Please check out more of Gillian’s writing space in this slide show:

Thanks, Gillian, for sharing your writing space with us.

About the Author:

Gillian Bagwell is the author of The Darling Strumpet, a novel based on the life of Nell Gwynn, who rose from the streets to become one of London’s most beloved actresses and the life-long mistress of King Charles II, which was released on January 4, 2011.

For further information about Gillian’s books, other articles, and blogs of her research adventures, please visit her Website.

Guest Post: Author Laura Fitzgerald’s Writing Space of Her Own

Today, I’d like to welcome Dreaming in English, which hits stores on Feb. 1, author Laura Fitzgerald.

In the sequel to Veil of Roses, “Iranian-born Tami Soroush and her American husband, Ike, face the joys and challenges of cross-cultural married love.  While Tami and Ike may be eager to begin their new life together, their families and U.S. Immigration Services challenge them at every turn.  Tami discovers that freedom is not for the meek and she will have to stand up and fight for her American dream.” (from Penguin)

Laura has agreed to share her writing space with us today, so let’s take a look inside her inspirational muse.

I have a room of my own in which to do my writing.

Let me repeat: I have a room of my own in which to do my writing!

And it’s not just a room of my own. It’s a room of my own outside my home. It’s an office — an executive suite that I rent on a month-to-month basis. My office neighbors are lawyers, union representatives, non-profit directors, and the like.

And then there’s me:  The writer. Coming to my office to write.

Tucson is hugged by mountain ranges on all sides, and my sixth-floor office has a great view of the Catalina Mountains to the north. You’d think the mountains were static and that the view would be the same day after day, but in fact, shadows play on them throughout the day. They frame crisp sunrises and watercolor sunsets and everything in between, so they change, minute by minute. I love that about them.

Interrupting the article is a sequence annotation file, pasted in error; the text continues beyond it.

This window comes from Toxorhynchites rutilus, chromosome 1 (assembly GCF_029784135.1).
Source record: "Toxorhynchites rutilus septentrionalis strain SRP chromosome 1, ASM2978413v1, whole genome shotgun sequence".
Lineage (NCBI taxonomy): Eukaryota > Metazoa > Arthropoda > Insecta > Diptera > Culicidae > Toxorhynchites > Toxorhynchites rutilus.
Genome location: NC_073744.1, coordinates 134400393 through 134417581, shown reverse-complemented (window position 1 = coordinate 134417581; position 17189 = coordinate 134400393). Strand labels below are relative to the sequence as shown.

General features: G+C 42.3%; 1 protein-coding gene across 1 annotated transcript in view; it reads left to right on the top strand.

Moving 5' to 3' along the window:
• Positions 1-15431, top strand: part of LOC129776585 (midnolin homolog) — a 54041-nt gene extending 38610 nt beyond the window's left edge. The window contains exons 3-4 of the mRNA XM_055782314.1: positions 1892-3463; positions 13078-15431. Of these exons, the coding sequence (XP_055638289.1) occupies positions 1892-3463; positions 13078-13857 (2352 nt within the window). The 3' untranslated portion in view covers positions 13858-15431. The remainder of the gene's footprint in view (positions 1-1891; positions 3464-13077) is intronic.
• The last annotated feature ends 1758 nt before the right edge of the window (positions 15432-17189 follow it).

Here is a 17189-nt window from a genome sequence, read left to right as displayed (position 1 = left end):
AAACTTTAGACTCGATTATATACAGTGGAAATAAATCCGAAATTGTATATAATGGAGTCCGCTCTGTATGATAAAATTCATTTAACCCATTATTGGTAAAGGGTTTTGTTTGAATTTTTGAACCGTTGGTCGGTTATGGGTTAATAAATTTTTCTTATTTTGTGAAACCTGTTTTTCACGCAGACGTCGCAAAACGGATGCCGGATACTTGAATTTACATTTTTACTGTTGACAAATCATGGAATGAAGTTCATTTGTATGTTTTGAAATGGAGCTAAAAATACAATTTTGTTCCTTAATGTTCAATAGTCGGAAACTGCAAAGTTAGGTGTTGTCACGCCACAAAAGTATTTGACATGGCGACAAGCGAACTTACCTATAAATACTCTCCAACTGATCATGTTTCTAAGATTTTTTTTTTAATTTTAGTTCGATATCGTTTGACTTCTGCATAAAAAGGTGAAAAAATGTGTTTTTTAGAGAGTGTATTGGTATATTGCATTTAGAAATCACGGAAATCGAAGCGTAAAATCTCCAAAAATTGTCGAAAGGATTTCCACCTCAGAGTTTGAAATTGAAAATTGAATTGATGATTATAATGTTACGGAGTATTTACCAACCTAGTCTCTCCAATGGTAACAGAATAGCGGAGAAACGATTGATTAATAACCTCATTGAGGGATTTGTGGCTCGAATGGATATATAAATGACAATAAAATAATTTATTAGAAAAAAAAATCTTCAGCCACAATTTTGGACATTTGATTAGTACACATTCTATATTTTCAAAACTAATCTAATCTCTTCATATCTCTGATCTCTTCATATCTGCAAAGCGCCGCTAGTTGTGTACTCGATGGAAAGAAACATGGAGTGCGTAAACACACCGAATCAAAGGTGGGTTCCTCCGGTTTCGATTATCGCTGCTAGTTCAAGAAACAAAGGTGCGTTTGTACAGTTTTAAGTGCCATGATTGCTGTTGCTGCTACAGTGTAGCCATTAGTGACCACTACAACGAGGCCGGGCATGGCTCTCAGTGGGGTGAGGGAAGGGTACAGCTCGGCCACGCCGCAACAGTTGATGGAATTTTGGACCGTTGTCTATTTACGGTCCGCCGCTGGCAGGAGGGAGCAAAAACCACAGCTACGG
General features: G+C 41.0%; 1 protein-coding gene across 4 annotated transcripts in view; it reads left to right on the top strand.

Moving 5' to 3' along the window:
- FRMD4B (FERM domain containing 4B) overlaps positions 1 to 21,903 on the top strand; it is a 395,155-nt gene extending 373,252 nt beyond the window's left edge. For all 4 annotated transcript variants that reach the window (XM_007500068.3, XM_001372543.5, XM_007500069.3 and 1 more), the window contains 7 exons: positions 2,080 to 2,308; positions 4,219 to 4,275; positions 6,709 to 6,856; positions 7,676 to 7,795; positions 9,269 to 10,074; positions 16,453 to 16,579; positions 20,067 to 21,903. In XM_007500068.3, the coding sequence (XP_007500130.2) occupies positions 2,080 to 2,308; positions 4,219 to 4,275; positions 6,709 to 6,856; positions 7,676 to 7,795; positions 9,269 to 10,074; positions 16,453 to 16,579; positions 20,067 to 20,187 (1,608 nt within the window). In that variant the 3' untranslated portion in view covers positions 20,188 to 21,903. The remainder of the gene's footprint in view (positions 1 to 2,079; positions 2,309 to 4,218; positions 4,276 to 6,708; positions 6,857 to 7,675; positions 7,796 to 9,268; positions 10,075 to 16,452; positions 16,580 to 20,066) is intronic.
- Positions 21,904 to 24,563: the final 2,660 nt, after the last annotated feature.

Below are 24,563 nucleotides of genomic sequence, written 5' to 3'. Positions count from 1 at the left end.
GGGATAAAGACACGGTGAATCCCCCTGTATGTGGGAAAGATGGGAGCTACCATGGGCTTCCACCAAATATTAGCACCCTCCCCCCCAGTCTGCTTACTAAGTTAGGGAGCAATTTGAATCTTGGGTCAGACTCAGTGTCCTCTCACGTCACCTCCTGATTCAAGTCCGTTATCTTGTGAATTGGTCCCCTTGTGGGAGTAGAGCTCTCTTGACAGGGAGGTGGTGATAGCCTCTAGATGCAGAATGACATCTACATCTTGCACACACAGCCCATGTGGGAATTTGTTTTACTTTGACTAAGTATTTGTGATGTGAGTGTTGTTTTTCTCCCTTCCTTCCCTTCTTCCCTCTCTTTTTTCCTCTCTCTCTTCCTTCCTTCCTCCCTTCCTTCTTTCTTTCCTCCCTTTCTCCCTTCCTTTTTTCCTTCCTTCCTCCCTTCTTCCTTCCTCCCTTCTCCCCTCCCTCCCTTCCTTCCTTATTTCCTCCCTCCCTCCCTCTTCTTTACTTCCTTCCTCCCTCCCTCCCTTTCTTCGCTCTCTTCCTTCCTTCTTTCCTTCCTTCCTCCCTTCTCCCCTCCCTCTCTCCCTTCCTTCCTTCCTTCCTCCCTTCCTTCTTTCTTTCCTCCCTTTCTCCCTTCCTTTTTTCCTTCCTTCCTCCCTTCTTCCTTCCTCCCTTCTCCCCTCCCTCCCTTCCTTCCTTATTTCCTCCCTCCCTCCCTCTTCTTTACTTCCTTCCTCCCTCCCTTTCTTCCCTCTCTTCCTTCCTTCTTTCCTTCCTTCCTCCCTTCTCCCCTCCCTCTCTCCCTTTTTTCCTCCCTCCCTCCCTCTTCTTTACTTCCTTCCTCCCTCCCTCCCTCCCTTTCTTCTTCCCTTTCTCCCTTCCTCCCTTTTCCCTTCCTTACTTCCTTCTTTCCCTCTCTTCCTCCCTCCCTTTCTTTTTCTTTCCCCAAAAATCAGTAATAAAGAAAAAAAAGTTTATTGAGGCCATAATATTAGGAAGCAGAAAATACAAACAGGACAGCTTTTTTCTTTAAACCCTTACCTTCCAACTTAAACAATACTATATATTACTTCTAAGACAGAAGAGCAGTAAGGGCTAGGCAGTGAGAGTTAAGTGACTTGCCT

I haven’t always had this office, only two years. Previously, I worked from home, which meant there were innumerable ways for me to procrastinate:  I should really get a load of laundry going before I start writing. How can I write facing those dishes? Shoot, if I don’t get that movie back in the mail, we won’t have a new one to watch for this weekend. Ooh, I finally have a moment to read that book! Maybe just for fifteen minutes. . .

And don’t get me started on the Internet.

Seriously, don’t.

I got my office after being a stay-at-home mom for five-ish years, once both my kids were in school and I’d sold my first novel, Veil of Roses. That is, once writing became a career for me rather than just a hobby. It was only then that I could justify it to myself. Before that, I’d write in coffee shops or the university library, or at home before anybody else woke up. Having been a newspaper reporter for a few years, I could write just about anywhere, with any sort of distraction – except my kids. And the laundry they create. And the dishes they dirty.

And the Internet.

Once all those things came along, my ability to concentrate took a serious nosedive.

I specifically looked for an office that had no Internet connection. I have no phone in my office, either, and I often leave my cell phone in my car or at the receptionist’s desk (this because I was stupid enough to get a smart phone with . . . you guessed it . . . Internet access). At my office, my powers of concentration are about a million-fold better than anywhere else. I sit, I think, I write. There’s really not much else to do, and that’s the point.

Here’s my routine: To get to my office, I drive or bike about two miles. I take an elevator to the sixth floor, say hello to Blanca at the front desk, and then head down the hallway to my office, Suite L.